Returning to the Billboard Hot 100 in 1989, the Bee Gees’ “One” captured the carefully pruned emotion that echoed in the brothers’ spare sound of their earliest work. That same year, Roy Orbison’s comeback concert Black & White Night (filmed in 1987 at the Cocoanut Grove night club in Los Angeles) was released on vinyl. The dazzling performances testified to the enduring influence he held on the songwriters that followed him. “He made emotion fashionable” Bee Gee front-man Robin Gibb recalled … that it was all right to talk about and sing about very emotional things. For men to sing about very emotional things.” Coinciding with the 30th anniversary of that landmark concert, a remastered Black & White Night 30 has just been released, including 3 tracks omitted from the 1989 original.
The Bee Gees were far from the only members touched by Orbison’s unguarded falsetto. Orbison’s quivering vocal performances brought operatic flavors to the rock idiom, earning him the honorific title “The Caruso of Rock.” Exhilarating vocals permeated the radios, though his was a voice confined to the European stations in the late seventies. Conversely, his “That Lovin’ You Feelin’ Again” duet with Emmylou Harris won “The Big O” a Grammy award and a soundtrack appearance in the surreal classic Blue Velvet (1986) won Orbison new admirers. Older admirers, Jackson Browne, T Bone Burnett, Bonnie Raitt, and J.D. Souther sang their praises at Orbison and their harmonies with Orbison, each joining as an assemblage of musicians for this memorable show.
Much of it sounds sensational. Elvis Costello, disciplined in the pop permutations of sixties music, sounds ecstatic joining Orbison on the jaunty harmony to “Pretty Woman”. Bruce Springsteen adds a blithe Western arrangement to the jiving “Dream Baby” a song that singer Glen Campbell brought to the Billboard Top Ten in 1971. The Skiffle rocker “Claudette” grooves inexplicably well for a song devoid of electric bass, while Orbison displays an impressive flair for the harmonica during “Candy Man” ‘s instrumental passages. The loudest audience cheer is preserved for “Only The Lonely,” his earliest hit at that. Canadian singer k.d. Lang harmonizes as delicately as Tom Waits presses piano keys. It’s an impressive lineup, many of them more successful at the time than Orbison, yet none dared upstage the master of rock.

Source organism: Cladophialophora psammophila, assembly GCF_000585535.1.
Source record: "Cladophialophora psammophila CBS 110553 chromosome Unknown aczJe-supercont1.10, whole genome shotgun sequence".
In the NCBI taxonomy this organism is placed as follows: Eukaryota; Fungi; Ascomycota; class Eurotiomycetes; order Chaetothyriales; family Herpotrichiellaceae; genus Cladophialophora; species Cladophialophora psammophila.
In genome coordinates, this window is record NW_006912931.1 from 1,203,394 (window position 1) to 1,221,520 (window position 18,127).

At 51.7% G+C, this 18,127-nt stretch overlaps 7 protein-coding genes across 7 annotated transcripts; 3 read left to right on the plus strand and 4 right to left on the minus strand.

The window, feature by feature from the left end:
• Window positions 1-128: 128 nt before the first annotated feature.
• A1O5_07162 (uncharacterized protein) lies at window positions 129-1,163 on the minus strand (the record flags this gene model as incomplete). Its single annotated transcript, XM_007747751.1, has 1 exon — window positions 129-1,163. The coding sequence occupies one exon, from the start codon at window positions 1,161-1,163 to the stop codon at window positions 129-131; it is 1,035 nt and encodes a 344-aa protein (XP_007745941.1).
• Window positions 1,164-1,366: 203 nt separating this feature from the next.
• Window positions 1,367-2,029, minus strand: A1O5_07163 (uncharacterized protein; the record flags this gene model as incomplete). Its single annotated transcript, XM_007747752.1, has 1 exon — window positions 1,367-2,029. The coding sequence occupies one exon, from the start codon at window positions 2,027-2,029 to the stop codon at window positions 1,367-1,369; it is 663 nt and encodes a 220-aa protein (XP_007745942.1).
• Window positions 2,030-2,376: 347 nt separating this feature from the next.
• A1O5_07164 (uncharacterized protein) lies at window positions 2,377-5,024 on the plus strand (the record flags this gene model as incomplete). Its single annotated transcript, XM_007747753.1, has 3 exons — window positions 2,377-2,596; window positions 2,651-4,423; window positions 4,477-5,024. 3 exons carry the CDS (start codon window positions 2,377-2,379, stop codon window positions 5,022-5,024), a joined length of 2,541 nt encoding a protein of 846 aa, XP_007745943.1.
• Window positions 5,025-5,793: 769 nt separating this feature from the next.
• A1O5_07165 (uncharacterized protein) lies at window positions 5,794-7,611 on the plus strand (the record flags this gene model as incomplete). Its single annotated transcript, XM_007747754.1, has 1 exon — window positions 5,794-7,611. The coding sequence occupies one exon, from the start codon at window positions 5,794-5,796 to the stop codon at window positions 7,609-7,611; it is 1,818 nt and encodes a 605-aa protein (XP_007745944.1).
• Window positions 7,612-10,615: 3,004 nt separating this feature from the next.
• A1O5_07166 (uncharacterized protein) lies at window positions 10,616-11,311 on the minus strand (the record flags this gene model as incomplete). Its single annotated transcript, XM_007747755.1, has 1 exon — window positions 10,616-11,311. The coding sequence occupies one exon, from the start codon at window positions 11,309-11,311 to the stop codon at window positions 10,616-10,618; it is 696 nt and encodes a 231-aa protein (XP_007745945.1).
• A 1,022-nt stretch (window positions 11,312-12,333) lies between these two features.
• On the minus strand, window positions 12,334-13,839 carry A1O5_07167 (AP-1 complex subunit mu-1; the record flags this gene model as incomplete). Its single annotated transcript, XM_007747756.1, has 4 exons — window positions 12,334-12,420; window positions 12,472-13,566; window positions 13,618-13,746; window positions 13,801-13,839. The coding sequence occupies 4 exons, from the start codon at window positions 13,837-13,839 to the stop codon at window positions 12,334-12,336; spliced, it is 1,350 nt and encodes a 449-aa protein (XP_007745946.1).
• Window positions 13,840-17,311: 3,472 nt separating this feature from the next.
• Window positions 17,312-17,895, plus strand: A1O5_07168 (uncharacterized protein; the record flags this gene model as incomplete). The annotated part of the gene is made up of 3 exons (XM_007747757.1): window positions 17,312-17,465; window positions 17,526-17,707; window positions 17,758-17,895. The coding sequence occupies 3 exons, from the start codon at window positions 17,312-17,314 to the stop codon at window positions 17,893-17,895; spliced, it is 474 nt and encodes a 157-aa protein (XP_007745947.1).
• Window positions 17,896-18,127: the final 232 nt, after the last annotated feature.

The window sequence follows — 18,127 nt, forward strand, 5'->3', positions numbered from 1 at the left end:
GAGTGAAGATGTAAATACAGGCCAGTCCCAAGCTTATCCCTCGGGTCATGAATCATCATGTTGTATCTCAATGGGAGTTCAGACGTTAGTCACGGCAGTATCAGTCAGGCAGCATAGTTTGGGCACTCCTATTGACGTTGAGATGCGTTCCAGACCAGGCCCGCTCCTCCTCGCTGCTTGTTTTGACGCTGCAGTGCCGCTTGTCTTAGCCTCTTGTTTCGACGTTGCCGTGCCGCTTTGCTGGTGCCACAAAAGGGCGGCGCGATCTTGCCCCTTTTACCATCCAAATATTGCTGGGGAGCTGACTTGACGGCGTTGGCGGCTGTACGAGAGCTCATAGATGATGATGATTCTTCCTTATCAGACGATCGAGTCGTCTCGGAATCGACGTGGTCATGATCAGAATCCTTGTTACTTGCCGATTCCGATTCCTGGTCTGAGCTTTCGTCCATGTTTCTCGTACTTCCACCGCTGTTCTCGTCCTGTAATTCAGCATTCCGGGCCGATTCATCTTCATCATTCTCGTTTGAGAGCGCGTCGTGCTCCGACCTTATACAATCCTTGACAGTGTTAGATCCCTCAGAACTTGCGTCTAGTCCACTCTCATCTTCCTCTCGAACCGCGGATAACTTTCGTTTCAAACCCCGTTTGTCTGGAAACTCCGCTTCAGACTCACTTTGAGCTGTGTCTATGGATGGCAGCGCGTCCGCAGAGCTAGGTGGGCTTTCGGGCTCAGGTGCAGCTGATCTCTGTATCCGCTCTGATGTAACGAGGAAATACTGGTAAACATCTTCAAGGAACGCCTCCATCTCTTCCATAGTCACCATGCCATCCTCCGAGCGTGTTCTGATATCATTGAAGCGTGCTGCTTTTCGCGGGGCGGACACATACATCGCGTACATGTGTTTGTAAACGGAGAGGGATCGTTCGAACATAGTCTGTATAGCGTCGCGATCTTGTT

This becomes especially clear listening to “The Comedians,” an elegy written specifically for him by Costello. Steeped in regret, love, and humiliation, the vocal reveals the effects three decades working in rock holds on a voice. Representing Orbison’s newest work at the time, it found itself on the superlative Mystery Girl, perhaps Orbison’s most fondly remembered album.
It was a success that outlived Orbison, the singer dying mere weeks before its release. The corporeal spoke for itself, Orbison’s spirited voice driving the album where his spirit overlooked it. In its own way, Black & White Night 30 proves a perfect tribute. Reigniting the energetic spark Orbison effortlessly showed generations of rock musicians, this compendium explores the breathing musician at his most vital.
Mixed in with the famous tracks comes a welcome surprise: Orbison led his band through alternate takes of “Dream You,” “Comedians,” “Candyman,” “Claudette,” and “Uptown.” When A Black And White Night Live found its premier release, the single-disc inexplicably excluded “Claudette” and “Blue Angel.” The new 2LP vinyl Black & White Night 30 restores every performance, complete with a download card for all 19 tracks. There’s no chance any Orbison fan will want to miss out.
Photo: Roy Orbison (Wikimedia Commons)